This perspicacious article from Matthew Rozsa makes this same case (albeit in a somewhat different way). The writer asks that a political and cultural coalition of Generation X, Millenials, and Zoomers rise to the political challenge of our times in the same way that the Lost Generation, the greatest Generation, and the Silent Generation managed the epic crises of the mid-twentieth century [by the way, here is a link to some long ago posts about these demographic cohorts].

I think this is a great idea…but it is going to call for more ideas. Imagination is allowed on the internet…but not anywhere else in our world! In order to out-compete the huge anti-competitive cartels we are going to need lots and lots of ideas. We will need not just new ways of doing things but new reasons for doing things. When I was younger I used to hear “Oh these ideas are great, but how will they make money” Well what is money doing for us? It is only a placeholding symbol for status and resources–like the score on a videogame, or the gilt crown on a tinpot king. It is not actually an end in and of itself. The fact that so many people think otherwise is part of the problem. The MBA-ification of our civilization has stolen our best minds and created this monopoly problem to begin with! Let’s brainstorm new solutions!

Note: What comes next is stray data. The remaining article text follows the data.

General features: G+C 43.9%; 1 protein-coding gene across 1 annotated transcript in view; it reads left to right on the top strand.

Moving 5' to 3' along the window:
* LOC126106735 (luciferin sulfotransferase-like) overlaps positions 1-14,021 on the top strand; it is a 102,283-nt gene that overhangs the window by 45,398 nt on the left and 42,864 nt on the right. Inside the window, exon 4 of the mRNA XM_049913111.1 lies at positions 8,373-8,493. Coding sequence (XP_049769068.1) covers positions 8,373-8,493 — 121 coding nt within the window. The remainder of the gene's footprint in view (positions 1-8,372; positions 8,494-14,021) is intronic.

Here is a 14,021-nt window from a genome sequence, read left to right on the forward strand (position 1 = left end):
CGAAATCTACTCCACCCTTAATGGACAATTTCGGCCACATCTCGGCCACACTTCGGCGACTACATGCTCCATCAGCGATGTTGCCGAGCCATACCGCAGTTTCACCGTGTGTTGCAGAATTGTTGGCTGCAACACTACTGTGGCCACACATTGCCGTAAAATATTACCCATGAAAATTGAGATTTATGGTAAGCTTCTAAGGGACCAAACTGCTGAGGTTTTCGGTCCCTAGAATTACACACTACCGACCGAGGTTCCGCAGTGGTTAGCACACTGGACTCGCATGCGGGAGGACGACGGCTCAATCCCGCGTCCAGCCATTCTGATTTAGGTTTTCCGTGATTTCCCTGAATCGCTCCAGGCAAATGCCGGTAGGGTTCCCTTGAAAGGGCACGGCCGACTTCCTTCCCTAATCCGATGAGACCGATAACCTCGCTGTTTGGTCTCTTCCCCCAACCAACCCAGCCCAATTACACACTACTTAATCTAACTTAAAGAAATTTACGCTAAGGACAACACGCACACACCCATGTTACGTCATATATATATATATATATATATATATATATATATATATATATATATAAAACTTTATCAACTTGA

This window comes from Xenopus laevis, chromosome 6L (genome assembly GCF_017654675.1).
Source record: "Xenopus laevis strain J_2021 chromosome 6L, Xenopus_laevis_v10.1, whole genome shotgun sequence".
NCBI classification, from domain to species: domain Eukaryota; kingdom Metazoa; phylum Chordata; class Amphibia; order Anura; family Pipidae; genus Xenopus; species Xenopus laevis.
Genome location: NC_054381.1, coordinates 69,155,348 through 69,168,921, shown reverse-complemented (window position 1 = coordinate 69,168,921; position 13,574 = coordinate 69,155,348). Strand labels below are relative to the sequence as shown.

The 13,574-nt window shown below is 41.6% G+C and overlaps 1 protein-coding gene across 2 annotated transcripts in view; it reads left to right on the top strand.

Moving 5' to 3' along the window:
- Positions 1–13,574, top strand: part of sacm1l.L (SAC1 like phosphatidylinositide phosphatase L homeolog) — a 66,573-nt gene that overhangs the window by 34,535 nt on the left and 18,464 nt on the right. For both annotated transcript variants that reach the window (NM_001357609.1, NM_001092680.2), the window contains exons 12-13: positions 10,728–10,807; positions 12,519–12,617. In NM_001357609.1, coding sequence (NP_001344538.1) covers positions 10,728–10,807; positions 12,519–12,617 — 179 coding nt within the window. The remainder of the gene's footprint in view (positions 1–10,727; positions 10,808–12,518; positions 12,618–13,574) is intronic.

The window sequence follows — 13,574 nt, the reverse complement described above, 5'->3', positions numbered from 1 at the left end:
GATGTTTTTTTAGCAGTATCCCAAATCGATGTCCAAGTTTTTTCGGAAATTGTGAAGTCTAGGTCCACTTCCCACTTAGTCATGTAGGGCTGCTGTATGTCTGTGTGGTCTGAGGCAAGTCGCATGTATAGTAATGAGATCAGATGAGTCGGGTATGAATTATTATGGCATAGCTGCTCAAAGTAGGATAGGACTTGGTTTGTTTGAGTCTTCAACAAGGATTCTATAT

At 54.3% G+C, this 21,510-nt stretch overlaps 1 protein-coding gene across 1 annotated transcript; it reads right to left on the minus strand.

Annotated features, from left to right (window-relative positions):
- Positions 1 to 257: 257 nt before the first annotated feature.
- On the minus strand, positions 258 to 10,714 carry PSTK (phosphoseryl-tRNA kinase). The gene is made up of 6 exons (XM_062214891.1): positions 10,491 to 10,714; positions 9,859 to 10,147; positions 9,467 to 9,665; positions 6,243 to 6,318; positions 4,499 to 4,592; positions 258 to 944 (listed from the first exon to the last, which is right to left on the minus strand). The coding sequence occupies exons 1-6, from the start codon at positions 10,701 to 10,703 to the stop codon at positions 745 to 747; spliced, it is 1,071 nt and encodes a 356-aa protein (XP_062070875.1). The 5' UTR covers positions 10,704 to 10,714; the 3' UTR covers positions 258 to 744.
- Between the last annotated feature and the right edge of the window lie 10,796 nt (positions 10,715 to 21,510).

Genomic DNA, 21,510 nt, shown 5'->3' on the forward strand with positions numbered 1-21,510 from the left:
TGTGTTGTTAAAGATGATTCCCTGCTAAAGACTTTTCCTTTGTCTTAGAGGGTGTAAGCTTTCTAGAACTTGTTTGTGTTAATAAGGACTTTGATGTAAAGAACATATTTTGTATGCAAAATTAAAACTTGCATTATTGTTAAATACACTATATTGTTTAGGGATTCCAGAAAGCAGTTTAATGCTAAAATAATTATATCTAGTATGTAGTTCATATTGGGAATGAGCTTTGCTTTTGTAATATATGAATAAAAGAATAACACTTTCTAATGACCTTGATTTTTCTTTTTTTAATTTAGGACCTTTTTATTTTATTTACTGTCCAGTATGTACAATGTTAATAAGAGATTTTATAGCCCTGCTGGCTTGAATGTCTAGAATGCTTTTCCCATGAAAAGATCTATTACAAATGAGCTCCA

All of which is to say, Ferrebeekeeper is going to start a new series of posts about how society can better focus humankind’s dangerous primate drives and tendency towards certain terrible fallacies into more productive directions. Many of the most compelling new ideas for doing things are being suppressed–because people are afraid to even examine them or argue about them. I have no illusions that we will find the next economic paradigm to replace capitalism (like it replaced mercantilism or mercantilism replaced feudalism) but I do believe that by brainstorming, fantasizing, and looking more deeply at past societies and the world of nature we can do away with some of the reactionary thinking, corruption, and parochial obscurantism which are trapping us all in a system which is killing not just us but the whole world of life.